A South Korean court turned down a landmark attempt by two male filmmakers Wednesday to break down gay rights barriers by winning a marriage license.
The court's ruling put an end to a three-year legal battle by film director Kim Jho Gwang-Soo and his partner Kim Seung-Hwan who held a wedding ceremony in September 2013 and submitted their marriage registration form to their local authority.
Same-sex marriage is not recognised in South Korea, but the couple went to court to demand legal status as a married couple after a district office in Seoul refused to recognize it. It was the first lawsuit of its kind in South Korea.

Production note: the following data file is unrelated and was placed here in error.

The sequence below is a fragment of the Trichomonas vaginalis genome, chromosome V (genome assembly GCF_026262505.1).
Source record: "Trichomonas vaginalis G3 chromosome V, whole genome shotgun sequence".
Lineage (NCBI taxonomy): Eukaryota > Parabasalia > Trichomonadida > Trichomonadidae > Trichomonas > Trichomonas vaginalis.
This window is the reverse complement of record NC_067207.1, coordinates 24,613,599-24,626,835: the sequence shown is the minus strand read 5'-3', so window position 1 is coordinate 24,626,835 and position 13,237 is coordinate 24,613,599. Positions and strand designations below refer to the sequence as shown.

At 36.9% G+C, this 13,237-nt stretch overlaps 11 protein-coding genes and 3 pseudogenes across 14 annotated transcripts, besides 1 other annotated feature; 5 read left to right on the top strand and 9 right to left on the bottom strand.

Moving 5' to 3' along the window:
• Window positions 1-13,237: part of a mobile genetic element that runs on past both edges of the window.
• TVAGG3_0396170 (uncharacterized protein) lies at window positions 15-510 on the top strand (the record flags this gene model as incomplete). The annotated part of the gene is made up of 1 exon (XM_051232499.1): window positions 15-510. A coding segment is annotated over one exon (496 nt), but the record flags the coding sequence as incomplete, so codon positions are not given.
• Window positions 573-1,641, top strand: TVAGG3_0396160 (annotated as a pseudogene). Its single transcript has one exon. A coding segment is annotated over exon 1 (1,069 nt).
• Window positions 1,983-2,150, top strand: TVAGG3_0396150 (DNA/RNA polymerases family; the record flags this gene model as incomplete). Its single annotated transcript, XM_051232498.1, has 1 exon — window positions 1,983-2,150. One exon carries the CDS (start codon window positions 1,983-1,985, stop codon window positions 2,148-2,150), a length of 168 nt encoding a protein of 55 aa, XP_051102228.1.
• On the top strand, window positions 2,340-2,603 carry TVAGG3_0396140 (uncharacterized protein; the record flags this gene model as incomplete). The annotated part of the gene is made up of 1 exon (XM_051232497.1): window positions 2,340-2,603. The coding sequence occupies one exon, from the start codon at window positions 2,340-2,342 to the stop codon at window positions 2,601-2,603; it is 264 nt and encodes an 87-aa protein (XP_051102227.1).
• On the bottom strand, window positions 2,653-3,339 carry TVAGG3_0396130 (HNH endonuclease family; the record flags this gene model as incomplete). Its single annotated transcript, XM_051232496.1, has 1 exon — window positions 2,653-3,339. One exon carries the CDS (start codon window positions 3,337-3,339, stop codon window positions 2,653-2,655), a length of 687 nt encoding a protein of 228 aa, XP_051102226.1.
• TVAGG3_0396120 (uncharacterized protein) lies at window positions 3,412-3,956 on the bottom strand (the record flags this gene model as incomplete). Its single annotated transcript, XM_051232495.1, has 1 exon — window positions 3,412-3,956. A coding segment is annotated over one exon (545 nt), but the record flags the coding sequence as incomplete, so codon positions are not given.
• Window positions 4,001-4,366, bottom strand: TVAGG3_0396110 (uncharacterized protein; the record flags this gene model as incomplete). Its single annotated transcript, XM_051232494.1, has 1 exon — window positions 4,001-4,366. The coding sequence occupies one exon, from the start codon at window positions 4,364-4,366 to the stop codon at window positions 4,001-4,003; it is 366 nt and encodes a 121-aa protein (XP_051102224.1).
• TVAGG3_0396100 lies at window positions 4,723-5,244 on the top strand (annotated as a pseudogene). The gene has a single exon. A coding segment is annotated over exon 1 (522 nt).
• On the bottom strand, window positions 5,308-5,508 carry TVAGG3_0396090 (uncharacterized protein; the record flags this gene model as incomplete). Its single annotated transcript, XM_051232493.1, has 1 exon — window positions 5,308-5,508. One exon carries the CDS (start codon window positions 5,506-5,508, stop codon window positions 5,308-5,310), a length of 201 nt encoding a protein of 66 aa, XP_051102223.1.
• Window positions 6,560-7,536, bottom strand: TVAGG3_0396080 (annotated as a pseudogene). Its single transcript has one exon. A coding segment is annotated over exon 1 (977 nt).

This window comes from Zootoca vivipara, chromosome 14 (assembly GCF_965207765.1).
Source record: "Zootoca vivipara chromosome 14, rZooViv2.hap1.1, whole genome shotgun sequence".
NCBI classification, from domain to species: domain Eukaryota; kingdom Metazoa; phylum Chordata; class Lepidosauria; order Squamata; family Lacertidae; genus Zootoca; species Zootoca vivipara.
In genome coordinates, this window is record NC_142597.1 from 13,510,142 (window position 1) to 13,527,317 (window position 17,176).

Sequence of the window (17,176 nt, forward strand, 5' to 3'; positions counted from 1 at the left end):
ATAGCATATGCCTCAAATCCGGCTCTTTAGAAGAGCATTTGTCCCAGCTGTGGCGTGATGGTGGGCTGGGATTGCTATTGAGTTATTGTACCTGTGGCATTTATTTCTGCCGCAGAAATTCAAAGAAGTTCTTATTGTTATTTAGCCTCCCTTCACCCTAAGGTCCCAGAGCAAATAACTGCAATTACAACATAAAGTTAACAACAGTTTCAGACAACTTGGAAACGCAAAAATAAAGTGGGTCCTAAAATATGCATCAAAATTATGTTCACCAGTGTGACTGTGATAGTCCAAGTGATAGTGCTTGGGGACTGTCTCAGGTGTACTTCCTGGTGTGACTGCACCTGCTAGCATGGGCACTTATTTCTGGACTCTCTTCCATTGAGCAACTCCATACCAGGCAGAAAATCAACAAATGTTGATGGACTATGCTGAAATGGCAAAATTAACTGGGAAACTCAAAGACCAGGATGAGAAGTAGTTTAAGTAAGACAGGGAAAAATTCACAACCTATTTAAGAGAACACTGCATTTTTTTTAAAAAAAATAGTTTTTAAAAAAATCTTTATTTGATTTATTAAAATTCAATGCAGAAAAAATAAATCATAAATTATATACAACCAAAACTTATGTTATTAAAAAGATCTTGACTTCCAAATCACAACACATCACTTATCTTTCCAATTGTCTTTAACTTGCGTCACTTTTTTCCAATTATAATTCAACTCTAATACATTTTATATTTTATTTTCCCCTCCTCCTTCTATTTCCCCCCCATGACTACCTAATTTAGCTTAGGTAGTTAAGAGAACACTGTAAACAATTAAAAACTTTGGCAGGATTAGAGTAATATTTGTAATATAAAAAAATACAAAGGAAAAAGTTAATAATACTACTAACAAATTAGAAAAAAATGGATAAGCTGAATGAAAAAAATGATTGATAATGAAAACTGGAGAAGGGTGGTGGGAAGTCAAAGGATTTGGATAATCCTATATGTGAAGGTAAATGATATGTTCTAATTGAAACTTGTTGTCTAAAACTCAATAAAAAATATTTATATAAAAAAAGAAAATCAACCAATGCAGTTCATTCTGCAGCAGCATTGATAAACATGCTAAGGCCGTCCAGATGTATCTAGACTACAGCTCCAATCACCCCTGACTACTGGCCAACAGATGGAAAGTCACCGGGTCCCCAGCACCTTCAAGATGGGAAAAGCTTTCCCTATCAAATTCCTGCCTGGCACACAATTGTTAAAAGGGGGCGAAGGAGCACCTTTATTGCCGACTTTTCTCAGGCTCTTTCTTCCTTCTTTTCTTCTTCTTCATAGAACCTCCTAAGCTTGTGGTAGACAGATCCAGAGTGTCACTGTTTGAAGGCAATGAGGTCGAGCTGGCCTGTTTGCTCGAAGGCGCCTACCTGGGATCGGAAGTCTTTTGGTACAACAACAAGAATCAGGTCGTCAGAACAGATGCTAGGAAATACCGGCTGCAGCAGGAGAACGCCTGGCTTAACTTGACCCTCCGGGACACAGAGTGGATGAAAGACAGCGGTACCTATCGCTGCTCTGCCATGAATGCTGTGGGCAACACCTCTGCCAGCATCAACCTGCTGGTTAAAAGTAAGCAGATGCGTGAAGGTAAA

Homosexuality is not illegal in South Korea. Gay groups have stepped up their campaign to win public support following the US Supreme Court's landmark decision on same-sex marriage.
The Seoul Western District Court said in its ruling Wednesday that South Korea's legal system stipulates a marriage as a union between people of different sexes.
"A same-sex union cannot be accepted as a marriage only with a legal interpretation under the current legal system without any legislative step," it said, rejecting the couple's argument that a refusal to accept a same-sex marriage contravenes the constitutional principle of equality.
Kim Jho Gwang-Soo is one of some openly gay celebrities in a conservative country where most gay and transgender people keep their sexuality under wraps. He had publicly come out in 2006 when he produced his movie, "No Regrets" - widely seen as South Korea's first explicitly gay feature.
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